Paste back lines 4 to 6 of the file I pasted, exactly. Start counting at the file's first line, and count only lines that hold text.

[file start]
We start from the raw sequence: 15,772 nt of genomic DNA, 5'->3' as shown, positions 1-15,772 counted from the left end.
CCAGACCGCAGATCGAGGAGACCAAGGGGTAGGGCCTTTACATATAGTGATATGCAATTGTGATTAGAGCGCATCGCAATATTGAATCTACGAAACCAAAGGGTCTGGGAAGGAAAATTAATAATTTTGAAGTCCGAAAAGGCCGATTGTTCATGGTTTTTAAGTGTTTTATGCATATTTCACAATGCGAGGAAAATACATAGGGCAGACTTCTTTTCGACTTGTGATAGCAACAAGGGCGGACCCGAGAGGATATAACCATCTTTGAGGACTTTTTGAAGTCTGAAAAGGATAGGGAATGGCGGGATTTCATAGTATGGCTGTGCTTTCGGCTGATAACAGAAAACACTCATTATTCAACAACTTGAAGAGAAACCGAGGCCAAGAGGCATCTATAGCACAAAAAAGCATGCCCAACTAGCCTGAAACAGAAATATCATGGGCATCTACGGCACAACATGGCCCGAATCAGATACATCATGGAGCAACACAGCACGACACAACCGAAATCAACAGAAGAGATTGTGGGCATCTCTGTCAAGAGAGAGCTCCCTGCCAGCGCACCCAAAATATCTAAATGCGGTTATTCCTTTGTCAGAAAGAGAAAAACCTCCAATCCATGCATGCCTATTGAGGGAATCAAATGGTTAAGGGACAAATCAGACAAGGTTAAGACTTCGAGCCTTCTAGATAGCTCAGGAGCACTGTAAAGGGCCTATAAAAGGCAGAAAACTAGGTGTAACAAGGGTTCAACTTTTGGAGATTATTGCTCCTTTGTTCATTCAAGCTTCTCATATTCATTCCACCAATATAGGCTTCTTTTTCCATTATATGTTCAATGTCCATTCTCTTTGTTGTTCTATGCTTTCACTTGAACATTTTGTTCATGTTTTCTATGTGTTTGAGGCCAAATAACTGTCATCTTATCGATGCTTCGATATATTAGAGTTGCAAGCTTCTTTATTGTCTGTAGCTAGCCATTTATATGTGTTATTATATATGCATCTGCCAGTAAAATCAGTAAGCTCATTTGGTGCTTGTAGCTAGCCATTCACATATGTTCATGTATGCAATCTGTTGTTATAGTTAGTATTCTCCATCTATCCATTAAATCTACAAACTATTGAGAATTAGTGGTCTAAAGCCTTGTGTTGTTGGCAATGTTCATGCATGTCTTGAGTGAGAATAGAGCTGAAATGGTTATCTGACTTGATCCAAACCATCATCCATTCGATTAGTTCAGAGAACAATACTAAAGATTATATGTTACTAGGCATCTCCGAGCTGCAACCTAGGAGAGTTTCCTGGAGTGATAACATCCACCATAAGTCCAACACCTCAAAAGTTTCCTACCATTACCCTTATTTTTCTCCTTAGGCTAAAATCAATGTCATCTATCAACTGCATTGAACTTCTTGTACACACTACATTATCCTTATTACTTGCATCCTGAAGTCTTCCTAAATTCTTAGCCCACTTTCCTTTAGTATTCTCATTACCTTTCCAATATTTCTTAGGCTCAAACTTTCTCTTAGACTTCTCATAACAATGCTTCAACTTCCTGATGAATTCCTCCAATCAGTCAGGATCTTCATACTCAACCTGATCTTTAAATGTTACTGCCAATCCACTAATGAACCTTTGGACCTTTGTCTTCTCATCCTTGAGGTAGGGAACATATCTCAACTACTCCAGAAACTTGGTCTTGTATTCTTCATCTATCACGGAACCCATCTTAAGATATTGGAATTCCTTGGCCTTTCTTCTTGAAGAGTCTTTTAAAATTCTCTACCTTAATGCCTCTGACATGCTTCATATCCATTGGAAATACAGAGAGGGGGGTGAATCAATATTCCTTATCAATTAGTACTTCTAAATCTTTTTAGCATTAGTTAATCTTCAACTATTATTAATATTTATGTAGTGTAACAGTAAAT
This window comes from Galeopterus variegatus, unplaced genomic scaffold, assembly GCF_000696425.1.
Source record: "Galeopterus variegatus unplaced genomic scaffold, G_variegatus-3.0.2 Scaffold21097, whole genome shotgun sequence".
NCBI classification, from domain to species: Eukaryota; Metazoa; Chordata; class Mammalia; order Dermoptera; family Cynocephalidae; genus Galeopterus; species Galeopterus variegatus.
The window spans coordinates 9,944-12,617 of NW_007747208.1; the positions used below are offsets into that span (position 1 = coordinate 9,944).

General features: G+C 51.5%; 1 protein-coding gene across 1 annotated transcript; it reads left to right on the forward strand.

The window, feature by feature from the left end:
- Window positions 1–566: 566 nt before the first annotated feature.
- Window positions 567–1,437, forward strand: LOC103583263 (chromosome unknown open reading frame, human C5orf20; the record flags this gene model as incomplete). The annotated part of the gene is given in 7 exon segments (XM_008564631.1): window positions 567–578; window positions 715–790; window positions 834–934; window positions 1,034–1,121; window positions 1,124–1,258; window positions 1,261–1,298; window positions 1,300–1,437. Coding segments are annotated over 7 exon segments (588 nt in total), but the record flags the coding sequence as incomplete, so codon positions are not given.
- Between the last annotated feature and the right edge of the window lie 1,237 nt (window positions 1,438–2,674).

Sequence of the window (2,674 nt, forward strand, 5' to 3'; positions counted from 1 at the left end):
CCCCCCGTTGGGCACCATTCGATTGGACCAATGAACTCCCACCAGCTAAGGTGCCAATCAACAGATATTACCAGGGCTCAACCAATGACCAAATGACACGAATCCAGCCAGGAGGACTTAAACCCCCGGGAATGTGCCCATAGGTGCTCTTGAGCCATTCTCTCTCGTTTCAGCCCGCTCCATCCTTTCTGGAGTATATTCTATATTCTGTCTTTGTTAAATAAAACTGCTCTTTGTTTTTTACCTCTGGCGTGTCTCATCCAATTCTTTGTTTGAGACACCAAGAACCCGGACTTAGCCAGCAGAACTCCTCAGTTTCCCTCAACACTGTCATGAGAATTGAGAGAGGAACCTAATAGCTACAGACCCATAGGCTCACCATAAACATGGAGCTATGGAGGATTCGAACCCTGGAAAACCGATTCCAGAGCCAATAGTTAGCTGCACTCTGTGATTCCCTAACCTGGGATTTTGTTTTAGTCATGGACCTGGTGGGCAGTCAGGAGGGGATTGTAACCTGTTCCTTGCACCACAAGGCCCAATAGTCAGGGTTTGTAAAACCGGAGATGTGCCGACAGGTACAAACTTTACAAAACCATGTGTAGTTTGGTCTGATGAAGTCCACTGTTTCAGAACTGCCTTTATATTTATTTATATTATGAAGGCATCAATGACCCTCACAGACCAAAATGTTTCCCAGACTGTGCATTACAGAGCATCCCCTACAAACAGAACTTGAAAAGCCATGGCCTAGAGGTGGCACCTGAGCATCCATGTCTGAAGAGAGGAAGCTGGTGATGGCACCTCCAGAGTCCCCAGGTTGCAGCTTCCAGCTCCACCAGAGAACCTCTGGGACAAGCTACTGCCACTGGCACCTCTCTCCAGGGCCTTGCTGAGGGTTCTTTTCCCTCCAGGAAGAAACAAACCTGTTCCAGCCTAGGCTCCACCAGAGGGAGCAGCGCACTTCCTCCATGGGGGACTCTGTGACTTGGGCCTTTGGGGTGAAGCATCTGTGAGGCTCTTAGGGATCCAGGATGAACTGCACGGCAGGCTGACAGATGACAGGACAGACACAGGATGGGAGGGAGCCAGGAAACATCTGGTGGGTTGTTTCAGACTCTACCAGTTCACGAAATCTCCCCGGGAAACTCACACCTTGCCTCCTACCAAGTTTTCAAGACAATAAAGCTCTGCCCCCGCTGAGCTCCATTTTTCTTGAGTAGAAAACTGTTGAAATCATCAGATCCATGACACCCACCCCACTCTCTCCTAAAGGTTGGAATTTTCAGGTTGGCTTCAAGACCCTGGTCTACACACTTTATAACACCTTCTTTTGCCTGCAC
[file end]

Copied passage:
Source record: "Galeopterus variegatus unplaced genomic scaffold, G_variegatus-3.0.2 Scaffold21097, whole genome shotgun sequence".
NCBI classification, from domain to species: Eukaryota; Metazoa; Chordata; class Mammalia; order Dermoptera; family Cynocephalidae; genus Galeopterus; species Galeopterus variegatus.
The window spans coordinates 9,944-12,617 of NW_007747208.1; the positions used below are offsets into that span (position 1 = coordinate 9,944).